The Rolling Airframe Missile is a point defense weapon developed jointly by the US and Germany to provide close-in defense to surface ships against anti-ship cruise missiles.
By taking the body of a Sidewinder missile, and combining it with the seeker system of the Stinger missile, development costs were kept to a minimum. The launcher is cued to the target by the ships radar, but the missile is a fire-and-forget system. A passive radio frequency seeker detects the anti-ship missile’s seeker radar or radar altimeter, and directs the RAM to the general vicinity of the target. As the RAM approaches, its passive infrared seeker head locks on and guides the missile to impact. The RAM has a couple advantages over the older Phalanx Mk15 CIWS. It has a significantly longer range than the CIWS, and it has a 21 round launcher, giving it more engagements before reloading than the CIWS. There is also an 11-round launcher based on the radar and mount of the Phalanx in development.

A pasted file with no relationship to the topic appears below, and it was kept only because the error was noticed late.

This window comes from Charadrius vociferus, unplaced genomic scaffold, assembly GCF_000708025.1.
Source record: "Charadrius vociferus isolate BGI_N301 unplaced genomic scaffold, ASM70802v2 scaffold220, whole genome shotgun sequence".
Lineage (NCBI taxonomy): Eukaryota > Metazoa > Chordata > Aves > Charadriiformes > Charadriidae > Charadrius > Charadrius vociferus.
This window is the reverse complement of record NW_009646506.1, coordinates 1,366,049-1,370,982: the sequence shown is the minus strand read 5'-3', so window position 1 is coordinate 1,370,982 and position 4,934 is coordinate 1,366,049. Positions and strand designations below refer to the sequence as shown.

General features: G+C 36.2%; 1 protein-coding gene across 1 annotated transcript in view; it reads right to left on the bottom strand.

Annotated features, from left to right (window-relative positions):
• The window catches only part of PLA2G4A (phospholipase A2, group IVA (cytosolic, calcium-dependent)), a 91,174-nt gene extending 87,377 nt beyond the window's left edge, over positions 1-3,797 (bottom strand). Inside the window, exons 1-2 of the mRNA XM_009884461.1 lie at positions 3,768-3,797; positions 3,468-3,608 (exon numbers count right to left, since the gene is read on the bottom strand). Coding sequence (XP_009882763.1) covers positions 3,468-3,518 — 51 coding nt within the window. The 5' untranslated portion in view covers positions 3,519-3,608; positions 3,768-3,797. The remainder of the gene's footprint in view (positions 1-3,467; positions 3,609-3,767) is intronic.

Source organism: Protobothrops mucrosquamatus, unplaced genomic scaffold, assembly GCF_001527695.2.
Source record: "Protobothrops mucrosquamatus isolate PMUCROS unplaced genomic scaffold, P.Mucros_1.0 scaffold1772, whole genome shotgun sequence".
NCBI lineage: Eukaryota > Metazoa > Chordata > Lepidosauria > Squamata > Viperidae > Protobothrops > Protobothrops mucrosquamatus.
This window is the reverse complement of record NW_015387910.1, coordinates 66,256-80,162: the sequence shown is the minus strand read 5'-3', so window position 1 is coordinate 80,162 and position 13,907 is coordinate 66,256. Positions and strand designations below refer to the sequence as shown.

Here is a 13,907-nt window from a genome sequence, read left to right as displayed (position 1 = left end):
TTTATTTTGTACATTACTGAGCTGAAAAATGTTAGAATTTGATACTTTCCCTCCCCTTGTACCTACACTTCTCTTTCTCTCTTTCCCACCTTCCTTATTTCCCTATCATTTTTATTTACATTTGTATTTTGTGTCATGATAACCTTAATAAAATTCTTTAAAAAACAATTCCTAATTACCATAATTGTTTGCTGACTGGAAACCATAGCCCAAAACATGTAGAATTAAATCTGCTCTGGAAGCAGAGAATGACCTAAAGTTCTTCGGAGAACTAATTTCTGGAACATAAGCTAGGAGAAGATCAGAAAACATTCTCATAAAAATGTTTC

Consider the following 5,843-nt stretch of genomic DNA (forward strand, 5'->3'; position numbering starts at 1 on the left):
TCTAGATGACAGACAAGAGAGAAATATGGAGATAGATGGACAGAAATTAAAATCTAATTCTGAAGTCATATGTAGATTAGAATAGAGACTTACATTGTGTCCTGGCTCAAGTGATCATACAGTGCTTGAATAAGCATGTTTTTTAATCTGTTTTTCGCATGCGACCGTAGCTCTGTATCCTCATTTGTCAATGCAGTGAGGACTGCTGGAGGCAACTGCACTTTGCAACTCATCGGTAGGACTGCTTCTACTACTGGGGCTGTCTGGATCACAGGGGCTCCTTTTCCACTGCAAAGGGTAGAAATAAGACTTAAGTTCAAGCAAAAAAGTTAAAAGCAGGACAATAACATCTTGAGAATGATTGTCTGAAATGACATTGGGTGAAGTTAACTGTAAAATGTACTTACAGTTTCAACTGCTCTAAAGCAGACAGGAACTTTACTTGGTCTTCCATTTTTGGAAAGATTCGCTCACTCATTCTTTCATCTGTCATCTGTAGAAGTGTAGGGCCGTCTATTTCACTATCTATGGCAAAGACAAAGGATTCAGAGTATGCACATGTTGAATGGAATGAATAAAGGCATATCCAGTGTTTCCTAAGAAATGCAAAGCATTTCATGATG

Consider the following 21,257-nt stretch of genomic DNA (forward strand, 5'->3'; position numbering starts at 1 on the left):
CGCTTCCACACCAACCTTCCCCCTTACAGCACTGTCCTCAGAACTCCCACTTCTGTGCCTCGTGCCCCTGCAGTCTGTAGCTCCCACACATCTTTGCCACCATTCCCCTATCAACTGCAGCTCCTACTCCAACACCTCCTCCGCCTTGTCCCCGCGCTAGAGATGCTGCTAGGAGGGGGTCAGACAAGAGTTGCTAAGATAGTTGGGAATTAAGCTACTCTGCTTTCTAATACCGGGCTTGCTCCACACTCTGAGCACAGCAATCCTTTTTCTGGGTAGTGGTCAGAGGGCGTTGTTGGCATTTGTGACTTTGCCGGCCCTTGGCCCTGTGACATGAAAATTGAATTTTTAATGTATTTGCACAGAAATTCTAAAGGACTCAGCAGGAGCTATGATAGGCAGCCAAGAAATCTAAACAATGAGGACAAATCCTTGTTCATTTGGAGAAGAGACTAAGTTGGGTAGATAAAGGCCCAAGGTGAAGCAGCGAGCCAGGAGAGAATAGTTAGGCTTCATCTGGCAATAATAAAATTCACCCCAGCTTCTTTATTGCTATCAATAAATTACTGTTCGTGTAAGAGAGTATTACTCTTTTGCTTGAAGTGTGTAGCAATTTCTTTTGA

The latest versions of the RAM can engage helicopters, aircraft, and surface targets. The last bit, surface targets, is becoming increasingly important, as the Navy is very concerned about ships being swarmed by small boats.